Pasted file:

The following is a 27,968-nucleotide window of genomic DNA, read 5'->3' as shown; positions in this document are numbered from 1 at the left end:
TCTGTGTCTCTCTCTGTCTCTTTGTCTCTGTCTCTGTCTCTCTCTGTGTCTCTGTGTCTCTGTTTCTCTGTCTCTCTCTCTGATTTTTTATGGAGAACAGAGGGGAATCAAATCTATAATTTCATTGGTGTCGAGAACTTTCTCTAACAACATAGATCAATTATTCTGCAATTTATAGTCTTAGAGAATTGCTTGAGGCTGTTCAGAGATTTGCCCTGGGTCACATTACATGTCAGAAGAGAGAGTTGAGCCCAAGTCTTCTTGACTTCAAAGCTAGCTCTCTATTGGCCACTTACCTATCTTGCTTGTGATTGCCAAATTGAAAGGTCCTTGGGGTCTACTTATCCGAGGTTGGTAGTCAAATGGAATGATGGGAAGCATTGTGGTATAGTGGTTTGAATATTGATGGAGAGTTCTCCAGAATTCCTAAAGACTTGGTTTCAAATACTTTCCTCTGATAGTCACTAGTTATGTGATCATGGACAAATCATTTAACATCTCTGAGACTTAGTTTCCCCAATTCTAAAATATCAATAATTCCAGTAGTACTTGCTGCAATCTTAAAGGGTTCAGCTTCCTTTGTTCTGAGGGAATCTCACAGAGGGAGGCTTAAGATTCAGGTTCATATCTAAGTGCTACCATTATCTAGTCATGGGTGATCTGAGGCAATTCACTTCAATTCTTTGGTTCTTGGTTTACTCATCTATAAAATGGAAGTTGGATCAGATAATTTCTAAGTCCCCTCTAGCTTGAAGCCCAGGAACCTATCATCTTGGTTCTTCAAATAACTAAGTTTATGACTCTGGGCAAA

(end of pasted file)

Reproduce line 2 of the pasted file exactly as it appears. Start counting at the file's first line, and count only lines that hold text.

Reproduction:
TCTGTGTCTCTCTCTGTCTCTTTGTCTCTGTCTCTGTCTCTCTCTGTGTCTCTGTGTCTCTGTTTCTCTGTCTCTCTCTCTGATTTTTTATGGAGAACAGAGGGGAATCAAATCTATAATTTCATTGGTGTCGAGAACTTTCTCTAACAACATAGATCAATTATTCTGCAATTTATAGTCTTAGAGAATTGCTTGAGGCTGTTCAGAGATTTGCCCTGGGTCACATTACATGTCAGAAGAGAGAGTTGAGCCCAAGTCTTCTTGACTTCAAAGCTAGCTCTCTATTGGCCACTTACCTATCTTGCTTGTGATTGCCAAATTGAAAGGTCCTTGGGGTCTACTTATCCGAGGTTGGTAGTCAAATGGAATGATGGGAAGCATTGTGGTATAGTGGTTTGAATATTGATGGAGAGTTCTCCAGAATTCCTAAAGACTTGGTTTCAAATACTTTCCTCTGATAGTCACTAGTTATGTGATCATGGACAAATCATTTAACATCTCTGAGACTTAGTTTCCCCAATTCTAAAATATCAATAATTCCAGTAGTACTTGCTGCAATCTTAAAGGGTTCAGCTTCCTTTGTTCTGAGGGAATCTCACAGAGGGAGGCTTAAGATTCAGGTTCATATCTAAGTGCTACCATTATCTAGTCATGGGTGATCTGAGGCAATTCACTTCAATTCTTTGGTTCTTGGTTTACTCATCTATAAAATGGAAGTTGGATCAGATAATTTCTAAGTCCCCTCTAGCTTGAAGCCCAGGAACCTATCATCTTGGTTCTTCAAATAACTAAGTTTATGACTCTGGGCAAA